Through my volunteer work and consulting I am fortunate to spend significant time learning from and talking with growers and makers. Without fail people like farmers and manufacturers are smart, generous, and hard-working. It’s hard, hands-on work—not sitting on your butt pushing paper or pixels type of work.
My paternal grandfather farmed; my father grew up on a farm in a family of 8 kids. I will always remember the story of his mother taking him to the feed store so he could pick out the pattern on the grain sack that would become his next shirt.
My maternal grandfather made steel. I remember laying in bed during sleepovers at Grandma’s, watching the stacks at the steel mill paint the sky with fire and sing me to sleep with a visual lullaby.
My father built relationships and sold auto parts to earn a living. He continues to practice the self-taught craftsmanship he learned: fine woodworking, antique clock repair, and a myriad of other hobbies.
My mother has been at his side for over 50 years as his wife and business partner, in the same way, my wife has been with me for over 30 years—together through the highs and lows of family and business.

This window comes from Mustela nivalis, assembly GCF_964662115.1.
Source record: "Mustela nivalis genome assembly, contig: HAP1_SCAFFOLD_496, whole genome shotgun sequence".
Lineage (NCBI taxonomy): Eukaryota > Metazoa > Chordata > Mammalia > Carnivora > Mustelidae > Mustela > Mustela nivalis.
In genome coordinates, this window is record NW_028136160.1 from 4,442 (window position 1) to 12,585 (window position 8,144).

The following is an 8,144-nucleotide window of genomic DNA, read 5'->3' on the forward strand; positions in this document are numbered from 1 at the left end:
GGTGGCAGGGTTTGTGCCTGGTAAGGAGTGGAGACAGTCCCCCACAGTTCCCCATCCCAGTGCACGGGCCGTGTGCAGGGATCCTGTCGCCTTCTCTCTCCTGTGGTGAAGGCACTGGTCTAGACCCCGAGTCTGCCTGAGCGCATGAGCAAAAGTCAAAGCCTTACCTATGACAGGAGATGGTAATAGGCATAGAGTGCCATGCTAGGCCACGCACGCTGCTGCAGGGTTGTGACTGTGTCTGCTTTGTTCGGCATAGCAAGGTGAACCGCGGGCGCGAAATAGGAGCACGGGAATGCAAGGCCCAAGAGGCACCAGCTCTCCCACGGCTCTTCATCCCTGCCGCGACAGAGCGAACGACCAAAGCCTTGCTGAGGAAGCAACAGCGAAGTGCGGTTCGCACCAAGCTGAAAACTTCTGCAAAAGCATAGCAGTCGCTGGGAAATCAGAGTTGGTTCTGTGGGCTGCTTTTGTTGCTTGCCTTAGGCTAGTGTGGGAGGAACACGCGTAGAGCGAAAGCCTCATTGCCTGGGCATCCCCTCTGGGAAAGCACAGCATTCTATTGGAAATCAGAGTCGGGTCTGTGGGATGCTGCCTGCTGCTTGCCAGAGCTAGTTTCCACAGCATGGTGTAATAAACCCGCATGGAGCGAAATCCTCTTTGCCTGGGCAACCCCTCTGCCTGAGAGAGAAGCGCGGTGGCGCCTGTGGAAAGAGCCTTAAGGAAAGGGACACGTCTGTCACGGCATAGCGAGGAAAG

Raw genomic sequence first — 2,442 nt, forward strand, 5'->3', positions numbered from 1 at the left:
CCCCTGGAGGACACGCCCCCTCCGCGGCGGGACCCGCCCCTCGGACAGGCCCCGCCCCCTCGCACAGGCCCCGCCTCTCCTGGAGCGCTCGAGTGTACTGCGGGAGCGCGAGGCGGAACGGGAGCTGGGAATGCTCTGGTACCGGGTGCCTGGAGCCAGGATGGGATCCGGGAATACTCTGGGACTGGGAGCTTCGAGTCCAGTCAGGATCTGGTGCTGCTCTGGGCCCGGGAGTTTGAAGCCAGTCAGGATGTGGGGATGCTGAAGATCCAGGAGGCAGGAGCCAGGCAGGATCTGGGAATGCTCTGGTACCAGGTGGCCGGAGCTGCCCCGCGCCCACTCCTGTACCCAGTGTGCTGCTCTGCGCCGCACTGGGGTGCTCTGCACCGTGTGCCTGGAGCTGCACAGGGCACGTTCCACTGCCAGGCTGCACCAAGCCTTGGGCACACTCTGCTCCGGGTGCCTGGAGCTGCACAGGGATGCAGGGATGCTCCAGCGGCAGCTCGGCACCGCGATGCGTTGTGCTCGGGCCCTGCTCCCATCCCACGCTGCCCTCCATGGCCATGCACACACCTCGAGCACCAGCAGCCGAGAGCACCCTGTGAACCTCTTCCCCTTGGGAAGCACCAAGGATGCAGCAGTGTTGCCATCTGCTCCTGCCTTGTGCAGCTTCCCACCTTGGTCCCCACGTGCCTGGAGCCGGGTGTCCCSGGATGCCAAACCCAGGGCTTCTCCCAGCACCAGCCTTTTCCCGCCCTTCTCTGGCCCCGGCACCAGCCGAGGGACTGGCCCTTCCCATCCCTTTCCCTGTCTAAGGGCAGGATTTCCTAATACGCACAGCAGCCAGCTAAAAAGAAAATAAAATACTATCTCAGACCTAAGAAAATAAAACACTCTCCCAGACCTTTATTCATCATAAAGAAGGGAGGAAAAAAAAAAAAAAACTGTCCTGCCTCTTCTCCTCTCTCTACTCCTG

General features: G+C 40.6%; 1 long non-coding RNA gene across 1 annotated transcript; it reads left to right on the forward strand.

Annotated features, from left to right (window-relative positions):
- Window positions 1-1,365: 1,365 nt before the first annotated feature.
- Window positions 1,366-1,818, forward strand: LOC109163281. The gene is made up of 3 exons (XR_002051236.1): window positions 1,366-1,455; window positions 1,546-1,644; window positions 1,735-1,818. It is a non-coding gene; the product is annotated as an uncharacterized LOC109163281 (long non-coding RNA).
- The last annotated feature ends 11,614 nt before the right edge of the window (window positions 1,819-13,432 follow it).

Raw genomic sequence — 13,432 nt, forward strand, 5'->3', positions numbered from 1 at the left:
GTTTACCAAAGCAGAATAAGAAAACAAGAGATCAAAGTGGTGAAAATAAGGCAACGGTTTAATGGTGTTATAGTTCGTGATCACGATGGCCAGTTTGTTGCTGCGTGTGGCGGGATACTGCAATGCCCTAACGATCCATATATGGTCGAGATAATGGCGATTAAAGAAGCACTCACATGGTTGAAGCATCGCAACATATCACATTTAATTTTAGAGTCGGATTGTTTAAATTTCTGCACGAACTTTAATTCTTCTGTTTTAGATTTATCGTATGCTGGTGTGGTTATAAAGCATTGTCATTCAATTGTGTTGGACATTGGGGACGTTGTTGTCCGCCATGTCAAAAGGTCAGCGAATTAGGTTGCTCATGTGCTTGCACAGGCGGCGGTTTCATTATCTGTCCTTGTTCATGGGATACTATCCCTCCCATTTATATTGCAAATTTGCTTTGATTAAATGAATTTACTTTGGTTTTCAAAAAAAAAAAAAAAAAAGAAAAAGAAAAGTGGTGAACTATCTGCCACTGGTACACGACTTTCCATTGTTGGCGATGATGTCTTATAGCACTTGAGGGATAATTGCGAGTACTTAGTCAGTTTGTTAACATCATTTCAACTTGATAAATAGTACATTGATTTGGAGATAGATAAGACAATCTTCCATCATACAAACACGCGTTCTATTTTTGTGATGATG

To the degree I learned about business from my father (more caught than taught), I learned about love from my mother. I could not be the businessman, leader, and creative individual I am today without the balance my mother poured into my life.
I learned a passion for making and creating from my father; I learned how to care about the people for whom I make and create from my mother.
The essence of what I learned is that in business you must be human. It’s not enough to be an entrepreneur or a maker or creator; you must care about what you do and for whom you do it.
You have to pursue what you do with love.
If you work hard all your life and create the greatest company the world has ever experienced, without love, you have nothing.
Look around you for the growers, makers, and caregivers. They have something to teach you.
Posted on Sat, May 13, 2017
by Brian Sooy filed under